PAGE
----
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Raising Awareness of Eye Banks

Giving eyesight back to as many as possible.

There are between 20,000 and 30,000 people in Japan that need a corneal transplant due to accidents or illnesses, but only 1,500 transplant surgeries are done every year. There simply aren't enough donors.


While organ donation is up to each individuals own decision, there are families that are unaware of organ donation, which is one reason to the lack of donors.


That is why we are raising awareness of eye banks.

What Are Eye Banks?

Eye banks are public institutions that mediate corneal transplants between donors and recipients. There are 54 eye banks in Japan. We are appealing for more donors to register at the Japan Eye Bank Association. If you wish to register as a donor, click here to go the official website.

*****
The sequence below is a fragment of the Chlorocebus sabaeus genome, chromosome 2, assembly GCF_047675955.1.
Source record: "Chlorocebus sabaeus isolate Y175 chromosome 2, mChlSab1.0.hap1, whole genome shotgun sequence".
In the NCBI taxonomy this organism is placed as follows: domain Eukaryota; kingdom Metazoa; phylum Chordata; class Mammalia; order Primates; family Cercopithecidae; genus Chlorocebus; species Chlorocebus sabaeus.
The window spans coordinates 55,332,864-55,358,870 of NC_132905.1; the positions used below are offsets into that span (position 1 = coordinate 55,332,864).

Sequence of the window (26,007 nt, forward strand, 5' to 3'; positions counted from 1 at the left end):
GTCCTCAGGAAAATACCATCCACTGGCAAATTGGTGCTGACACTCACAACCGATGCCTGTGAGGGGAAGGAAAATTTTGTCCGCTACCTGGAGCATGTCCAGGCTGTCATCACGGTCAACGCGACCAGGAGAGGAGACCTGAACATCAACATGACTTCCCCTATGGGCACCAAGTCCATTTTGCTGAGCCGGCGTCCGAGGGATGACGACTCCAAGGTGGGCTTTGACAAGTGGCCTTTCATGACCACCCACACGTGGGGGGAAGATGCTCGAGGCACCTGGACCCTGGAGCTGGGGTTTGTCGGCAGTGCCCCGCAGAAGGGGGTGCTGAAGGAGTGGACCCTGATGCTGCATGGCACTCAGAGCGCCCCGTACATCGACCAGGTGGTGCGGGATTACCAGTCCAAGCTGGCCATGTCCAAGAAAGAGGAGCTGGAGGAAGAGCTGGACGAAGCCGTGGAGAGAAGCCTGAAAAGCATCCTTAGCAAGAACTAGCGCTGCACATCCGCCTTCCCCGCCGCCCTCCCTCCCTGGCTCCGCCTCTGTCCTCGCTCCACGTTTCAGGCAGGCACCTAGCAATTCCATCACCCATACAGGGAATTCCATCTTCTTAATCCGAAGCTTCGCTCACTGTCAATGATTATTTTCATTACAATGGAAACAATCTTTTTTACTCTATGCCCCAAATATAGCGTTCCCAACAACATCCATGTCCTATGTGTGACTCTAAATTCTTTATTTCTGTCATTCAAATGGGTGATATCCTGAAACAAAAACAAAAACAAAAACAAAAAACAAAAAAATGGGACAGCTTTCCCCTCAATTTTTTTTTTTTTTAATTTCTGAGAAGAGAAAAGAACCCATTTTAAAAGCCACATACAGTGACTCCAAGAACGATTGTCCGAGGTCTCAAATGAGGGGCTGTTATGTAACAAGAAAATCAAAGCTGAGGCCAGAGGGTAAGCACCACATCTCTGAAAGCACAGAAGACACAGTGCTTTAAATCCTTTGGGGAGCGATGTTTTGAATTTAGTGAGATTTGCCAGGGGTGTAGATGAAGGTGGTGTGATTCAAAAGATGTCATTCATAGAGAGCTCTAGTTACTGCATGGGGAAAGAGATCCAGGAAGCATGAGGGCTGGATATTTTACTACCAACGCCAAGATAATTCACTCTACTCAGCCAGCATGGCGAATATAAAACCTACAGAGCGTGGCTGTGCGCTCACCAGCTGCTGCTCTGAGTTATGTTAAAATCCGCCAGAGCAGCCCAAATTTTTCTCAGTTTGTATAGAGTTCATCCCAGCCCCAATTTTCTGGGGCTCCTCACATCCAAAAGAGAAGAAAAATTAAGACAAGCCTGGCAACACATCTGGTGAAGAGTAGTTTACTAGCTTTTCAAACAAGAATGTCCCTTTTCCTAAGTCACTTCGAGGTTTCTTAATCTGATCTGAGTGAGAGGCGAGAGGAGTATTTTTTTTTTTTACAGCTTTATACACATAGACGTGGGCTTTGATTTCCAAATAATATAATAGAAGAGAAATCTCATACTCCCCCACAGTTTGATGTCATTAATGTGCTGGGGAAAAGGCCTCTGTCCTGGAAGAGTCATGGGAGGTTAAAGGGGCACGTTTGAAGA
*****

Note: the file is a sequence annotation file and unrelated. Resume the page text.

Eye Bank Musical

In 2008, we created a musical called Papa kara Moratta Takaramono (lit. "Treasure Received from Daddy") to raise awareness of eye banks in a fun way.


It tells the story of Mika, a university hospital intern, who works as a corneal transplant coordinator.

She happens to witness a bereaved family, who in the midst of their sorrow, decide to donate the deceased's corneals. Surgery begins and a young child regains their eyesight. The story continues with Mika's growth and dramas involving the joy of seeing, doctor interviews, the history of eye banks, and live music.

Local Support for Eye Banks

We participate in all kinds of activities throughout the year to raise awareness of eye banks.


We founded the organization Eye Bank Ai no Hikari Kikin-Kanri-Kai (lit. "Eye Bank Light of Love Fund Management Association") to support four eye banks in Kyoto, Shiga, and Nara. Company president Kenichi Kakutani became an executive director of the association in 2010 and an honorary consultant in 2011.


The eye banks are located in the Kansai region of Japan, and we participate in local activities to raise awareness of them. Some examples include symposiums about eye diseases, lectures about corneal transplantations, study groups about eye banks, paying respects to those who donated their corneals and those who passed away in the Great East Japan Earthquake, and appealing for more donors at various events.

Dedicated to better health

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